Author: Jodi Hewat
The Kalavant Center should be commended for presenting an entertaining concert on May 20th much enjoyed by the large and diverse crowd taking advantage of the fine weather Saturday afternoon in Union Square Park (New York). The Center chose to feature the talents of its students for this performance and in doing so, emphasized its commitment in promoting and preserving traditional music and dance of South Asia, particularly the classical traditions of India. Students ranging in age from 7 to 70 performed alongside their instructors in an engaging musical exchange.
The show began with young sitar students Anise Rau, 8, and Nikita Rau, 10, who performed with delicacy and maturity surprising for only eight months of instruction.
Following the girls was Aruna Kadayan who presented three ghazals accompanied by Ustad Kadar Khan, founding director of Kalavant Center, on tabla and Kalavant
instructor Rafiq Khan on harmonium. Ms. Kadayan captivated the audience with her
charming voice and musical fluency.
Next, advanced sitar students Sanjay Kumar, Kevin Dunham and Stergios Athanassoglou, skillfully performed a complex raga with their instructor Bina Kalavant. An accomplished tabla student, Jason Rinker, then took the stage to accompany musicians and Kalavant instructors, Javed Khan on sitar, Imran Khan on tabla and Rafiq Khan on sarangi.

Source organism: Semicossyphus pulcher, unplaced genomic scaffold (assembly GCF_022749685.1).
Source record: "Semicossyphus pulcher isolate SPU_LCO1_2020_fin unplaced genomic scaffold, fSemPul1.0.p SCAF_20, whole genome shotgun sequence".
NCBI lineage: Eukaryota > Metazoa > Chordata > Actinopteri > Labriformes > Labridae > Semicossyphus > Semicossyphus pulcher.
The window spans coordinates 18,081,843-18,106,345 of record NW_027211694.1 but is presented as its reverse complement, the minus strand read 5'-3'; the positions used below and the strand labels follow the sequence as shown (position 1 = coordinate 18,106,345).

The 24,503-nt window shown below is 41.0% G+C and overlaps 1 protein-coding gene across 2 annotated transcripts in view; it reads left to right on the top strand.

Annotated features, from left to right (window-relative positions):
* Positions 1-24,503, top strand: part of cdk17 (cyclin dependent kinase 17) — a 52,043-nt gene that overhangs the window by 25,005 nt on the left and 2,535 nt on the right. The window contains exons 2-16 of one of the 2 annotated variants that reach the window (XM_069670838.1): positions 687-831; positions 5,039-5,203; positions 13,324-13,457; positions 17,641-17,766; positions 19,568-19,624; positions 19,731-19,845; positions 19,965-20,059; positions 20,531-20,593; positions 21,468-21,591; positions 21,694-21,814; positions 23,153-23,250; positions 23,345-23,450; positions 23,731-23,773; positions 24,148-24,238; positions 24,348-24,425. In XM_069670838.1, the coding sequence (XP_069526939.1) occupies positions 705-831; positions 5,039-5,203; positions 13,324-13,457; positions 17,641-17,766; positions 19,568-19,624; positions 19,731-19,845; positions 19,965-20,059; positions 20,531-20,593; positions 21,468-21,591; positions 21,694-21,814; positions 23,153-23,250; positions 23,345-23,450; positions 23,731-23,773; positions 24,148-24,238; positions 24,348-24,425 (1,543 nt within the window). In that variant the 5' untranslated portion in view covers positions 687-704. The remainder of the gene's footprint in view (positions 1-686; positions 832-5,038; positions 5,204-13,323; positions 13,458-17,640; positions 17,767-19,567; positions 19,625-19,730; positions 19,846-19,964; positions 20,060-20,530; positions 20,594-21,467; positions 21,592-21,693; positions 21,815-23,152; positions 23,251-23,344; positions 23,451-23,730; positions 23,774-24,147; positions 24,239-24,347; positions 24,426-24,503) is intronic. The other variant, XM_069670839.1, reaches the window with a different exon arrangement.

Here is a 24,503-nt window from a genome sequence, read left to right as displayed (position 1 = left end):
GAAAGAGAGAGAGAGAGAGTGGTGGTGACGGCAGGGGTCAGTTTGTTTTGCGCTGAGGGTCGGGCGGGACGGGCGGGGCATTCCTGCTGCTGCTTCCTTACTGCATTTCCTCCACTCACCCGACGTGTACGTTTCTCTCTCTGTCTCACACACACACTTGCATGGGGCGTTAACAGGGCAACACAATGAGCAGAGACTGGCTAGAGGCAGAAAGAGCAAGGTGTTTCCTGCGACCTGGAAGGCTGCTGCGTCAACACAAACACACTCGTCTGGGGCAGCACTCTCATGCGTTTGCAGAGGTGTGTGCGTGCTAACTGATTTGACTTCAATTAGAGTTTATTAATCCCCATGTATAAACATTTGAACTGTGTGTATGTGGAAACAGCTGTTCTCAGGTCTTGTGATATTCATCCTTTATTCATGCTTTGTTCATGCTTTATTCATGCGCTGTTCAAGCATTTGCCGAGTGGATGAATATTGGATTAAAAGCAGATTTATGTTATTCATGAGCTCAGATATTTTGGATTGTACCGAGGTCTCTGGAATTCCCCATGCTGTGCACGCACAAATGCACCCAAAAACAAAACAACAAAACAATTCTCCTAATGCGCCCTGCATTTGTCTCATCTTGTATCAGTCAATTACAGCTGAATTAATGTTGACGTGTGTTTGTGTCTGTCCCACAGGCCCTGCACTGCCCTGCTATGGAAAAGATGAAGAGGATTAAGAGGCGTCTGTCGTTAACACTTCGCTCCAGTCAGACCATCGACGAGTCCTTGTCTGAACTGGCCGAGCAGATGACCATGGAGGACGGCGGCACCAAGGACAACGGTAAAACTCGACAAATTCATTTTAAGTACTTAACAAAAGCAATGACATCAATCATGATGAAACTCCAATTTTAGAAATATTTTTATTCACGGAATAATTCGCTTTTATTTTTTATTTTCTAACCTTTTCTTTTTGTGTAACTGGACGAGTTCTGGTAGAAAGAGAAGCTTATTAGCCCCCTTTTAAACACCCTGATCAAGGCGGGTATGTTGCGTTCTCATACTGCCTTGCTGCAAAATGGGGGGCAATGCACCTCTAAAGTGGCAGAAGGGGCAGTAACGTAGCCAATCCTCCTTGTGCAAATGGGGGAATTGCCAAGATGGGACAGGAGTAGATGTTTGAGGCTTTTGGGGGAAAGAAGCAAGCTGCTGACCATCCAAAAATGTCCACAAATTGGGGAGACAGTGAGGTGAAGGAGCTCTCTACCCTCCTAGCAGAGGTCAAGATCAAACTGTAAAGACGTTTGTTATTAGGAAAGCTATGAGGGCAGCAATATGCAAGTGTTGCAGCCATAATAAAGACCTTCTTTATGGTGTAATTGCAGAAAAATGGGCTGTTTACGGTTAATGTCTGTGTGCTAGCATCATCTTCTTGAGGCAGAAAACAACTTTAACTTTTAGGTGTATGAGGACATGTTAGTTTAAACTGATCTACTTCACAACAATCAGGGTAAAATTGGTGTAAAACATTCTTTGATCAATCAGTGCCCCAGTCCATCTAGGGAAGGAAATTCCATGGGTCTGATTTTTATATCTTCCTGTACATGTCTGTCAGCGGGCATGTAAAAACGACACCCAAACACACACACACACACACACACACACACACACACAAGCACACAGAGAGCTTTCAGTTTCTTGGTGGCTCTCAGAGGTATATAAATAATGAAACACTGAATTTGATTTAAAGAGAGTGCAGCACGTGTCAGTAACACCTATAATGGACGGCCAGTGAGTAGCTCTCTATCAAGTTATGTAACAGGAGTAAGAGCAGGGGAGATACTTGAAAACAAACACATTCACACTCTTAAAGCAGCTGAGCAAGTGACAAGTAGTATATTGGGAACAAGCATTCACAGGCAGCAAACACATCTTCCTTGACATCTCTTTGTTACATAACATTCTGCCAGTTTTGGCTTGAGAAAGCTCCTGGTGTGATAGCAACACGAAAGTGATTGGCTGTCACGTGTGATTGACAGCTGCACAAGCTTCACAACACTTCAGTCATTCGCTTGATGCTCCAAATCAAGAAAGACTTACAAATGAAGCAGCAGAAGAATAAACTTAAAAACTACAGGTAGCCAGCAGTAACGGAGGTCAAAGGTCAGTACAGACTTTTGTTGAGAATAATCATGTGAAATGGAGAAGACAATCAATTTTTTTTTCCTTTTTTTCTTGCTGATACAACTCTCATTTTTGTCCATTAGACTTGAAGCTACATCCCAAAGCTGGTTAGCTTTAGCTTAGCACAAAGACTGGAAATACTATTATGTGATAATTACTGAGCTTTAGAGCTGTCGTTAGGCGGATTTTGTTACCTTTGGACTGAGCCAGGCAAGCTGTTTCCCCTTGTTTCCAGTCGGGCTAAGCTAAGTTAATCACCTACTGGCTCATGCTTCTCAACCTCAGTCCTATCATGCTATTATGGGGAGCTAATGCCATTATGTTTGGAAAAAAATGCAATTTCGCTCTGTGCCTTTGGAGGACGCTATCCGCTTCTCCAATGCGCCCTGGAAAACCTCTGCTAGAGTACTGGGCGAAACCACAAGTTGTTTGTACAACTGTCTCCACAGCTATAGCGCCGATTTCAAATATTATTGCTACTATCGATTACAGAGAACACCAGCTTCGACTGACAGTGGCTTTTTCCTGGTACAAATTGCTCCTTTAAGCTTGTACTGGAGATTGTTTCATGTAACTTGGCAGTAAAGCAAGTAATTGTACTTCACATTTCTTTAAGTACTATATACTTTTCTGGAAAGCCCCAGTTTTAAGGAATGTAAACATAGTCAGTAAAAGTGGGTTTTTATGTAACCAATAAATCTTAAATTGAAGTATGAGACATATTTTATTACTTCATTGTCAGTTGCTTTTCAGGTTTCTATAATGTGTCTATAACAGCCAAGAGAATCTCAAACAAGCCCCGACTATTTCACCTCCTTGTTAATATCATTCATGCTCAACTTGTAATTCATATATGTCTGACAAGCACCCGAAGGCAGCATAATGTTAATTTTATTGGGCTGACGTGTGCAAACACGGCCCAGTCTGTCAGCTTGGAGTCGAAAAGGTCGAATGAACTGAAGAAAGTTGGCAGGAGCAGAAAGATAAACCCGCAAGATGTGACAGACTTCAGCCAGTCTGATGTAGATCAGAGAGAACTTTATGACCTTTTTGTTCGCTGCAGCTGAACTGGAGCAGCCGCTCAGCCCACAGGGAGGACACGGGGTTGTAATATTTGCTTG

Subsequently, tabla student Hans Taparia adeptly accompanied Bina Kalavant and Rafiq Khan for an elegant performance of Puriya dhanashri raga followed by tabla student Richard Haynes who accompanied sitarist Javed Khan with sensitivity.
The rousing final item, a tabla trio with Ustad Kadar Khan, Imran Khan and 7-year-old tabla student Jude Fernandez, delighted the audience as much for the energy and virtuosity of Ustad Khan as for the prodigious talent of young Mr. Fernandez. Sitar student Nita Yawanarajah was a polished emcee and sound for the concert was skillfully managed by tabla student Tim Klemt.
Nathan Waxman, a legal advisor to the Kalavant Center, referenced Union Square Park’s historical significance as a meeting place where New Yorkers from disparate backgrounds have long united in common causes, whether political or cultural, to note that the park was a perfect venue to promote the Center’s mission, and judging by the diversity in age and cultures of the Center’s students as well as the audience who attended the event, the Kalavant Center is admirably achieving its goals.
The Kalavant Center is located at 326
East 11th Street, Suite #2, New York, NY 10003.